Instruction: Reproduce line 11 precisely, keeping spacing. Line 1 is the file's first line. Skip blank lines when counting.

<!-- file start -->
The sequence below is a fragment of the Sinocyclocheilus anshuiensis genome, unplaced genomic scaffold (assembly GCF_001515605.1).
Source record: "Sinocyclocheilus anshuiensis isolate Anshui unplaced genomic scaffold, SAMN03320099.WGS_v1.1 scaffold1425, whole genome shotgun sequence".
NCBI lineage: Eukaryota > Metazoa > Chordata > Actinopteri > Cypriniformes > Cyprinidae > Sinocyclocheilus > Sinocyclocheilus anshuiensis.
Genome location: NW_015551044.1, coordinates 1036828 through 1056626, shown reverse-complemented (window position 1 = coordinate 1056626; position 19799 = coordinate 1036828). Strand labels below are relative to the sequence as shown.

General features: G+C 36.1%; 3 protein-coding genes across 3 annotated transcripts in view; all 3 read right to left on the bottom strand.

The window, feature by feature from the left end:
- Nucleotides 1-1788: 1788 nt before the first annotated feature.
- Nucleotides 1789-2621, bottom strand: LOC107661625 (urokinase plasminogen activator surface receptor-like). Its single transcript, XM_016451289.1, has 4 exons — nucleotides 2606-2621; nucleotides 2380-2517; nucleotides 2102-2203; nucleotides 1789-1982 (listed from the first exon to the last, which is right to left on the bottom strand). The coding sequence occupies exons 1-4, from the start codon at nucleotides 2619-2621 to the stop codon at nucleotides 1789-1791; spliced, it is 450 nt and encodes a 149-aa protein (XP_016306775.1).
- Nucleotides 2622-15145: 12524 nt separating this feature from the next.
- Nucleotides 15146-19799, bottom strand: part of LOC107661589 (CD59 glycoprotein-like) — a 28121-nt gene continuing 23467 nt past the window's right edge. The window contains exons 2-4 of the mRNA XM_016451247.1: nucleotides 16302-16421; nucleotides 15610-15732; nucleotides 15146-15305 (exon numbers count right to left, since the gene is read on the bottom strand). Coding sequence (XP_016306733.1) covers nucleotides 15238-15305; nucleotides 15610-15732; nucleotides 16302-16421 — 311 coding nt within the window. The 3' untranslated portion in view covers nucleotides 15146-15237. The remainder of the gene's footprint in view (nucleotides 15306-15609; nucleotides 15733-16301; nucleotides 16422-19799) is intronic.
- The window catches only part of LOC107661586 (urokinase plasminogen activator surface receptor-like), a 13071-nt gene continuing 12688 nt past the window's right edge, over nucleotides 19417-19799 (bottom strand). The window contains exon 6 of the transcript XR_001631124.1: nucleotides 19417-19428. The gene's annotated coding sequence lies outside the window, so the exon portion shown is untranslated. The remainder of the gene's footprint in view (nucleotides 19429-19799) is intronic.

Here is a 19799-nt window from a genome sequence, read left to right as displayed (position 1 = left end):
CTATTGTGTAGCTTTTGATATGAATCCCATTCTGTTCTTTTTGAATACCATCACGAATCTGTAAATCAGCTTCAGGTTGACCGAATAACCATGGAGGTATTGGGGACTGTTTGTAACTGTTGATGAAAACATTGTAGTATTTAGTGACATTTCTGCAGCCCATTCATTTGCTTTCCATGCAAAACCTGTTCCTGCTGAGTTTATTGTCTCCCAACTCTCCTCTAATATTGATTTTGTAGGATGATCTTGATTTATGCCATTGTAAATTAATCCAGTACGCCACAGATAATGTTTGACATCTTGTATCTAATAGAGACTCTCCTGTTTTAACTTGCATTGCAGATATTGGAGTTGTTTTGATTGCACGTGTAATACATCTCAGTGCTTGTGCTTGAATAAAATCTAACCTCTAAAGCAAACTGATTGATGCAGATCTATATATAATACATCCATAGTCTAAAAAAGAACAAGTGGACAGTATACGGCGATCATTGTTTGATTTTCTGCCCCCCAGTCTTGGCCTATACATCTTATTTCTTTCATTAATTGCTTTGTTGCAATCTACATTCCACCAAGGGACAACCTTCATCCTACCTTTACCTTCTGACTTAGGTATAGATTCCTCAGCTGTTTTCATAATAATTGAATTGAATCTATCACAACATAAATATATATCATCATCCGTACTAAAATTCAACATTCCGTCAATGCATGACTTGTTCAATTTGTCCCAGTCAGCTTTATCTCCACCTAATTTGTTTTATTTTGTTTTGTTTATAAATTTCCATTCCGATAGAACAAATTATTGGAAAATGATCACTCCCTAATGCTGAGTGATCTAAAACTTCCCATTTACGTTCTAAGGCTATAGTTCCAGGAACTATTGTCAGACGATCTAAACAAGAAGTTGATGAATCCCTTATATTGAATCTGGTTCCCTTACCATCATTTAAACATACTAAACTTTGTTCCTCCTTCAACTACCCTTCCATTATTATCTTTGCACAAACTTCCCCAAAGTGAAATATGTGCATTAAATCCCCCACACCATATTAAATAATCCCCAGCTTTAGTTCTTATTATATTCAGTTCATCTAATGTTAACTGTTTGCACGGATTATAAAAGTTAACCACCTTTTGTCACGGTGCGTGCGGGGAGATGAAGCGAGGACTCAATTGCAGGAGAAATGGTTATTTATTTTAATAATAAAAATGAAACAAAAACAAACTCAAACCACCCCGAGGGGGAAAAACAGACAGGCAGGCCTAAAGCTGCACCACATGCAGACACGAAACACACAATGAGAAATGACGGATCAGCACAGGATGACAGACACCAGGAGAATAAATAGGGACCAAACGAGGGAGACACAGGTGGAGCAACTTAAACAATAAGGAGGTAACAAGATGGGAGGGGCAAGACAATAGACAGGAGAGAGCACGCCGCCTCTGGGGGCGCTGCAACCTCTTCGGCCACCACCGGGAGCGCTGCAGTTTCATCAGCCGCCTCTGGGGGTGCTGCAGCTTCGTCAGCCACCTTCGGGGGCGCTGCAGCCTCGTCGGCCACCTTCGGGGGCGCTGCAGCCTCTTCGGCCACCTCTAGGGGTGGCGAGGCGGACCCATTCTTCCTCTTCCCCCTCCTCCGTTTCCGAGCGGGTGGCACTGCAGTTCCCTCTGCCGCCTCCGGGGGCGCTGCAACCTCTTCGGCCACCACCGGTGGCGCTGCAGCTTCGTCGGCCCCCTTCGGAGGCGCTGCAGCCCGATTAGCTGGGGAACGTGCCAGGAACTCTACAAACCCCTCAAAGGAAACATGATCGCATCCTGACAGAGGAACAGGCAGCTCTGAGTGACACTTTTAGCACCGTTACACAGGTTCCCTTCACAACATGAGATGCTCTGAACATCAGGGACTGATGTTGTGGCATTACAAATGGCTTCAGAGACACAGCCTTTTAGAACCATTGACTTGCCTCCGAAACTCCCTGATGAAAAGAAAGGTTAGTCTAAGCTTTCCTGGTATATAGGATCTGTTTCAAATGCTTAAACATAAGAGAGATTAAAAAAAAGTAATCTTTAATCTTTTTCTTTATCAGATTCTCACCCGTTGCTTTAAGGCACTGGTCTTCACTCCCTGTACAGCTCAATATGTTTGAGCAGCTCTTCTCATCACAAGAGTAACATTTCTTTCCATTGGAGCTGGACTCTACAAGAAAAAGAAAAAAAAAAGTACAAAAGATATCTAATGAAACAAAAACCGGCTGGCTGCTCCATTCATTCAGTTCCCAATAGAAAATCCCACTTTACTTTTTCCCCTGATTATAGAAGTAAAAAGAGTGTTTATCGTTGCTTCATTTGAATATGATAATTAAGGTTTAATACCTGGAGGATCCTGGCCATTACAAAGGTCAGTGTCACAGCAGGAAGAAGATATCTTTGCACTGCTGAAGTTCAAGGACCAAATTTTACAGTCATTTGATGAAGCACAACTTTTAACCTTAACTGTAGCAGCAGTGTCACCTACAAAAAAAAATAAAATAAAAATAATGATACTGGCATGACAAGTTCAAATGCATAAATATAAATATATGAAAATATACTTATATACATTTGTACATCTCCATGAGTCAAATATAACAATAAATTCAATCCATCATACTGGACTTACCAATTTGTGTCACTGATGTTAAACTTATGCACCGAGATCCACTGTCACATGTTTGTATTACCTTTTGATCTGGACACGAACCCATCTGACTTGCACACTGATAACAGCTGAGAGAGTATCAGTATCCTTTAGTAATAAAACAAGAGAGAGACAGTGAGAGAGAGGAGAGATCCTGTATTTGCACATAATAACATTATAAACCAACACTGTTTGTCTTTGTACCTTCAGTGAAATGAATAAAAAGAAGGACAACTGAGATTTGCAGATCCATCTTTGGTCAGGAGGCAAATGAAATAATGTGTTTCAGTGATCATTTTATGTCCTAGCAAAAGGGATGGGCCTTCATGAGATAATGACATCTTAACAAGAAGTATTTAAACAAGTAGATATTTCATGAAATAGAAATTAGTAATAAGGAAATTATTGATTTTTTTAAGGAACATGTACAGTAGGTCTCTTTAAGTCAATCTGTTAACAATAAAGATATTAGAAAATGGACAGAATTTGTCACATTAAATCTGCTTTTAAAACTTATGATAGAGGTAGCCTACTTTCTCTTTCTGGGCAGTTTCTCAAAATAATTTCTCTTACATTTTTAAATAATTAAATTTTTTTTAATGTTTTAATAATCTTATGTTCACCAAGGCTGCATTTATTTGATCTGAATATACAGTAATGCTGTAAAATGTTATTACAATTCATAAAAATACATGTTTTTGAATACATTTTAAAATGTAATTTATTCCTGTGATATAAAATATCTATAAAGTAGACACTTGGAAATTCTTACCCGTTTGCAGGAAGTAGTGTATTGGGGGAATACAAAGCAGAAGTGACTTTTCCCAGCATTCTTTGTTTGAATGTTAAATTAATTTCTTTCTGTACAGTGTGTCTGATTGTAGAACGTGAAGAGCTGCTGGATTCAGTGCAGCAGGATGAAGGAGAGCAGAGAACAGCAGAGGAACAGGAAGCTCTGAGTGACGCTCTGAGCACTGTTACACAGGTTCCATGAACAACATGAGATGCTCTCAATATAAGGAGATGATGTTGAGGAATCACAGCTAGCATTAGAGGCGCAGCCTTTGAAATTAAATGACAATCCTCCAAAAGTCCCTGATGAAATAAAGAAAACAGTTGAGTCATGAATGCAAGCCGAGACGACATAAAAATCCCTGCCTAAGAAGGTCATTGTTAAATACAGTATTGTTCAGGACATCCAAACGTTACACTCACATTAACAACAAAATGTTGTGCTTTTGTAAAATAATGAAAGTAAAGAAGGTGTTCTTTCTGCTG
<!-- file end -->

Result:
- The window catches only part of LOC107661586 (urokinase plasminogen activator surface receptor-like), a 13071-nt gene continuing 12688 nt past the window's right edge, over nucleotides 19417-19799 (bottom strand). The window contains exon 6 of the transcript XR_001631124.1: nucleotides 19417-19428. The gene's annotated coding sequence lies outside the window, so the exon portion shown is untranslated. The remainder of the gene's footprint in view (nucleotides 19429-19799) is intronic.